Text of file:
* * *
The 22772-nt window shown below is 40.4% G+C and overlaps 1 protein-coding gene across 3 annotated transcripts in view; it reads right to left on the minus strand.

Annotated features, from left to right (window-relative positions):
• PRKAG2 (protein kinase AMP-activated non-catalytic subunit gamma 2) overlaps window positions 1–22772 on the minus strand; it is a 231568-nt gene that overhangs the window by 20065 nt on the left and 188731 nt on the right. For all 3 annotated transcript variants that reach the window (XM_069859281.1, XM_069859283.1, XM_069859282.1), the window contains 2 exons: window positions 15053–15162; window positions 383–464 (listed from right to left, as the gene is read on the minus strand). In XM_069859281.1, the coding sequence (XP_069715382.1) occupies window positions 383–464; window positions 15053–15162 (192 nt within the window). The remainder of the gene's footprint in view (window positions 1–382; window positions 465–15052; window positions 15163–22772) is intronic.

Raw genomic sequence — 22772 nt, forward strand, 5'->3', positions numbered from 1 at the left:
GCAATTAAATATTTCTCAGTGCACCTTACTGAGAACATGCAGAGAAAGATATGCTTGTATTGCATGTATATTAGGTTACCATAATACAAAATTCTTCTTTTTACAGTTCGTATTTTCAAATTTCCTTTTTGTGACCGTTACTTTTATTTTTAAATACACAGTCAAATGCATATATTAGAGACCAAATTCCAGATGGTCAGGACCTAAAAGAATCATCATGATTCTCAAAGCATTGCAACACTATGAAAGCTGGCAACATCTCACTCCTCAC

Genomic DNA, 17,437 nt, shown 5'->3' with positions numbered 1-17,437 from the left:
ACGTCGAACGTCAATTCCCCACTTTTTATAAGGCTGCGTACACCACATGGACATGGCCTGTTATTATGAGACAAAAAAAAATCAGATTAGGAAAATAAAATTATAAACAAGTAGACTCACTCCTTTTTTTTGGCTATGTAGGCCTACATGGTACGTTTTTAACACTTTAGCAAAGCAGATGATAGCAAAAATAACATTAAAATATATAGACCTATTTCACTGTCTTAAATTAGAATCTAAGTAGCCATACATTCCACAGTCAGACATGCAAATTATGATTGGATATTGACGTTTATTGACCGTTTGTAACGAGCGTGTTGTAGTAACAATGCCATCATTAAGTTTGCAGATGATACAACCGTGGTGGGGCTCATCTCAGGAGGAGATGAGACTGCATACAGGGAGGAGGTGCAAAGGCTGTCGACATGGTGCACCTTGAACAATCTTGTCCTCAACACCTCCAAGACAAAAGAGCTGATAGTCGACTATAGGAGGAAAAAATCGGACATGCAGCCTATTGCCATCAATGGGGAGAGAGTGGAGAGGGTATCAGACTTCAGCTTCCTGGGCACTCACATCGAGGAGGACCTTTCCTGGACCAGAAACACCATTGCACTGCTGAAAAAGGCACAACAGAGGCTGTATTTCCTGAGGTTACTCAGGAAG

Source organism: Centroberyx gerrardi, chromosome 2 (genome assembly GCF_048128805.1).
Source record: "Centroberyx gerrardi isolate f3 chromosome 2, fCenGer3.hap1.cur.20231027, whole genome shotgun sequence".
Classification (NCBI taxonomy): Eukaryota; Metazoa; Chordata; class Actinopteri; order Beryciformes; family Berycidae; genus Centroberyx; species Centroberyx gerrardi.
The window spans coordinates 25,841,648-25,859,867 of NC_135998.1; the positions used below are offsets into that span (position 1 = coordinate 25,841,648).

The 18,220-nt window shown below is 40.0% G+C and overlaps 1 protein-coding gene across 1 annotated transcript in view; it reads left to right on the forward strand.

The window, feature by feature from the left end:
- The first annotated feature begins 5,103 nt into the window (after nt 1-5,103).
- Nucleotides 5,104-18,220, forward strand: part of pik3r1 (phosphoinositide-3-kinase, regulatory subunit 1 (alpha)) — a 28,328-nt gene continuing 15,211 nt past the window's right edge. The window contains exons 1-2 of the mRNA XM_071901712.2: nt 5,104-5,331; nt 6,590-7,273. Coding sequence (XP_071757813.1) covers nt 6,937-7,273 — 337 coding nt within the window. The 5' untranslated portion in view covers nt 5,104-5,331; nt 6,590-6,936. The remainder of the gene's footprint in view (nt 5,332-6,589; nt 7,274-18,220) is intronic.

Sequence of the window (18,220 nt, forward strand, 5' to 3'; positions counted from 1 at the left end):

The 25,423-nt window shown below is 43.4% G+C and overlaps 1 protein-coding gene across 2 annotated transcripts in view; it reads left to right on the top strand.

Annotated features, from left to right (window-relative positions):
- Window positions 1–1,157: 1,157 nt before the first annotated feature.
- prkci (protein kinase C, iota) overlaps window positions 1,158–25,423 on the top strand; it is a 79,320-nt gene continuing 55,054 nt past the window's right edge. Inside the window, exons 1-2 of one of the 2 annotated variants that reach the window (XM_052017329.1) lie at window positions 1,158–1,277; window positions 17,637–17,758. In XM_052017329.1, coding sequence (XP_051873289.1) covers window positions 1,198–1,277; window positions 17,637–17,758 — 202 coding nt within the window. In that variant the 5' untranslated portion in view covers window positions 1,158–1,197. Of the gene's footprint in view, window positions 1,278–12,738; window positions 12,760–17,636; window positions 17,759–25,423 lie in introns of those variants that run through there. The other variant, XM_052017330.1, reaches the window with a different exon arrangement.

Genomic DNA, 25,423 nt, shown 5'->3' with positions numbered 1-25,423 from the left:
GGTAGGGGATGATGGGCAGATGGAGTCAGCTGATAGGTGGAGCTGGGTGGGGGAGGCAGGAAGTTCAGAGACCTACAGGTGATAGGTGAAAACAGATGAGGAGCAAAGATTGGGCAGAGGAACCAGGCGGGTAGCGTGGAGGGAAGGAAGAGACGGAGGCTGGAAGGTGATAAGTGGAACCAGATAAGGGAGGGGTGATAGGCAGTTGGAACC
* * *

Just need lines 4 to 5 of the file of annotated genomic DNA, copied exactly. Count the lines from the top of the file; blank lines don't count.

Raw genomic sequence — 22772 nt, forward strand, 5'->3', positions numbered from 1 at the left:
GCAATTAAATATTTCTCAGTGCACCTTACTGAGAACATGCAGAGAAAGATATGCTTGTATTGCATGTATATTAGGTTACCATAATACAAAATTCTTCTTTTTACAGTTCGTATTTTCAAATTTCCTTTTTGTGACCGTTACTTTTATTTTTAAATACACAGTCAAATGCATATATTAGAGACCAAATTCCAGATGGTCAGGACCTAAAAGAATCATCATGATTCTCAAAGCATTGCAACACTATGAAAGCTGGCAACATCTCACTCCTCAC